Executive MBAs are fast-becoming the development programme of choice for senior leaders who want to move even further up the ladder. HRM Asia takes a closer look at the added value these degrees provide through their keen focus on group learning
In today’s rapidly changing and networked world, a strong culture helps to further develop an organisation’s workforce. This does require a shift in mindset though, as guest contributors Wendy Murphy and Kathy Kram advise. They say mentoring needs to become a part of everyday interactions.
Fast food giant McDonald’s belief in fast-tracking careers has seen it sponsor two different tertiary programmes designed specifically for staff to acquire business knowledge while juggling the demands of work in the hospitality industry.
The traditional Masters of Business Administration is still the benchmark academic programme that employers of leadership talent expect. But along with the real world project management experience, communication skills are fast becoming required learning. HRM Asia looks at how programmes are tweaking their content towards the softer skills in business.
When it comes to education and training, no title has been more articulated over the past two years in Singapore than “SkillsFuture”. While the basic premise of SkillsFuture is about building skills, the technicalities behind it can appear more elusive. In this special report, HRM Asia charts the progress of SkillsFuture and its relevance for HR.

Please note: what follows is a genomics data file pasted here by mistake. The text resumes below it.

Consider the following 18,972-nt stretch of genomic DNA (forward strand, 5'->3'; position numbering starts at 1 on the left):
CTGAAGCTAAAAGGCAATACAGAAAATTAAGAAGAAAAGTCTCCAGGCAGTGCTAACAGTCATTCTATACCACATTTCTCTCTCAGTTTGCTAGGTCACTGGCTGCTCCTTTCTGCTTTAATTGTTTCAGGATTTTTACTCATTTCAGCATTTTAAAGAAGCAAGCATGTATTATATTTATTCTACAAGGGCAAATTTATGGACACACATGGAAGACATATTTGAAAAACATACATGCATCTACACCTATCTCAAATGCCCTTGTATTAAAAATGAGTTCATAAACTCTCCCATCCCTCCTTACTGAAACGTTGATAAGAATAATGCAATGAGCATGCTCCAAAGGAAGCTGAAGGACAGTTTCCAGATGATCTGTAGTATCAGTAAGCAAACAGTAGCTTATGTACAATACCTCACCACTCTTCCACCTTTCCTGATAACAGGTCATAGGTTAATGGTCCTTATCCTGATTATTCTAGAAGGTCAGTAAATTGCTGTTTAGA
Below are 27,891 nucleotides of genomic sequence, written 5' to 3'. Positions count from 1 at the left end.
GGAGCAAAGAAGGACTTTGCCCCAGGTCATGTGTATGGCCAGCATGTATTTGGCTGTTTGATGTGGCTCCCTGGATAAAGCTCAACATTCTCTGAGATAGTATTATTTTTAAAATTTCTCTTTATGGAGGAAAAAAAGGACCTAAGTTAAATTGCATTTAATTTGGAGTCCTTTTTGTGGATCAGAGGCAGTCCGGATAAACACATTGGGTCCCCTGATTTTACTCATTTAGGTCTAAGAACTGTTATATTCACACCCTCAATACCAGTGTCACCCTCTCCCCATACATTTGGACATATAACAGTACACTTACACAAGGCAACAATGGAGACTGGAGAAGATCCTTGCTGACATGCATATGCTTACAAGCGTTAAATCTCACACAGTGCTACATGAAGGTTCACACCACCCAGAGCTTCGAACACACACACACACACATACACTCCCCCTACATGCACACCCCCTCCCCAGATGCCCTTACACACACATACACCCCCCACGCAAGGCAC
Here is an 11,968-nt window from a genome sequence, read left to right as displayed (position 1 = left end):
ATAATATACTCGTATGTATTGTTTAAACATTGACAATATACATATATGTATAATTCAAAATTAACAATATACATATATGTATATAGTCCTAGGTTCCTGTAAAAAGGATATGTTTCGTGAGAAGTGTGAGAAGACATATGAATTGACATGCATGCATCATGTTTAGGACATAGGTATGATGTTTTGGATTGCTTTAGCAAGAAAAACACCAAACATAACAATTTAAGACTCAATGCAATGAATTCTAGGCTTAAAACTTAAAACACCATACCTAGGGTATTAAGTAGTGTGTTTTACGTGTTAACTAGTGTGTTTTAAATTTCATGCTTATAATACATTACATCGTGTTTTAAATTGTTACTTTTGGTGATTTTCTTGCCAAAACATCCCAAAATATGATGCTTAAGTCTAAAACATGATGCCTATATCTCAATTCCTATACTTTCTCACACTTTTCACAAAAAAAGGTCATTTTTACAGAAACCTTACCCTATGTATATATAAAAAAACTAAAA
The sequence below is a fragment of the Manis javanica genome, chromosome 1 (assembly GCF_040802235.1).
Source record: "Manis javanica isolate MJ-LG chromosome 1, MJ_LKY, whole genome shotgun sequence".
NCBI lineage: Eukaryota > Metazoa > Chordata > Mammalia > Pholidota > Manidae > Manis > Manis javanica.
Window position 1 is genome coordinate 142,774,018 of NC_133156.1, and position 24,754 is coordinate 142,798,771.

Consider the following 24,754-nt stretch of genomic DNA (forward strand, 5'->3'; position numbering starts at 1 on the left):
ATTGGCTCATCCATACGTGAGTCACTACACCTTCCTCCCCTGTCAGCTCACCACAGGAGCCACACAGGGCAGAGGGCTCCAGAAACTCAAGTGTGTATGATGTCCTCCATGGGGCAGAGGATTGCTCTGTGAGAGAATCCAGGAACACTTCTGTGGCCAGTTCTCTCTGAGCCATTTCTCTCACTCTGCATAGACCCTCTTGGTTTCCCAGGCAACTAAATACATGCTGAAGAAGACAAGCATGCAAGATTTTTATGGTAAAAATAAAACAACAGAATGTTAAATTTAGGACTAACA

With a tagline as “the bank for a changing world”, BNP Paribas has proven that it means business with the introduction of a leadership training programme aimed at developing the ever-burgeoning Asian market into a stronghold. HRM Asia finds out more.
A wide range of government funding schemes and courses are designed to encourage small to medium enterprises to train and upgrade the skills of their Singaporean and Permanent Resident workers. HRM shares the latest resources available
You may have that one manager who constantly spouts ideas and methods of execution. Their creativity in finding solution-oriented actions is often impressive, and it is not always easy to keep pace with all of their ideas. Although their initiative is great, there comes a point when this hyper-creativity becomes counter-productive. Limited financial and/or human resources can hinder timely execution, and there is also a tendency for idea generators to adapt their ideas along the way.
Cutting off these ‘idea machine’ managers would stop them being creative. However, without focus, they will drown your team in hundreds of unfinished projects.
Try this three step solution:
Firstly, welcome these ideas by giving your manager time and space to brainstorm on a consistent basis. It is important to provide a space where the ‘idea machine’ feels they are being listened to. After hearing them out, explain what you need and come to an agreement on a few ideas to proceed with. Then, consult your execution team on the feasibility. This way, there is ownership at all three levels.
Secondly, keep an ideas list from the brainstorming meetings. This way, potential projects will always be on hand, which creates a cycle of ongoing activity, keeping the workplace energy revving away.
Finally, focus the attention on a maximum of three projects at a time. That way, everyone involved is re-energised by the successfully completed project and will be ready to repeat the cycle.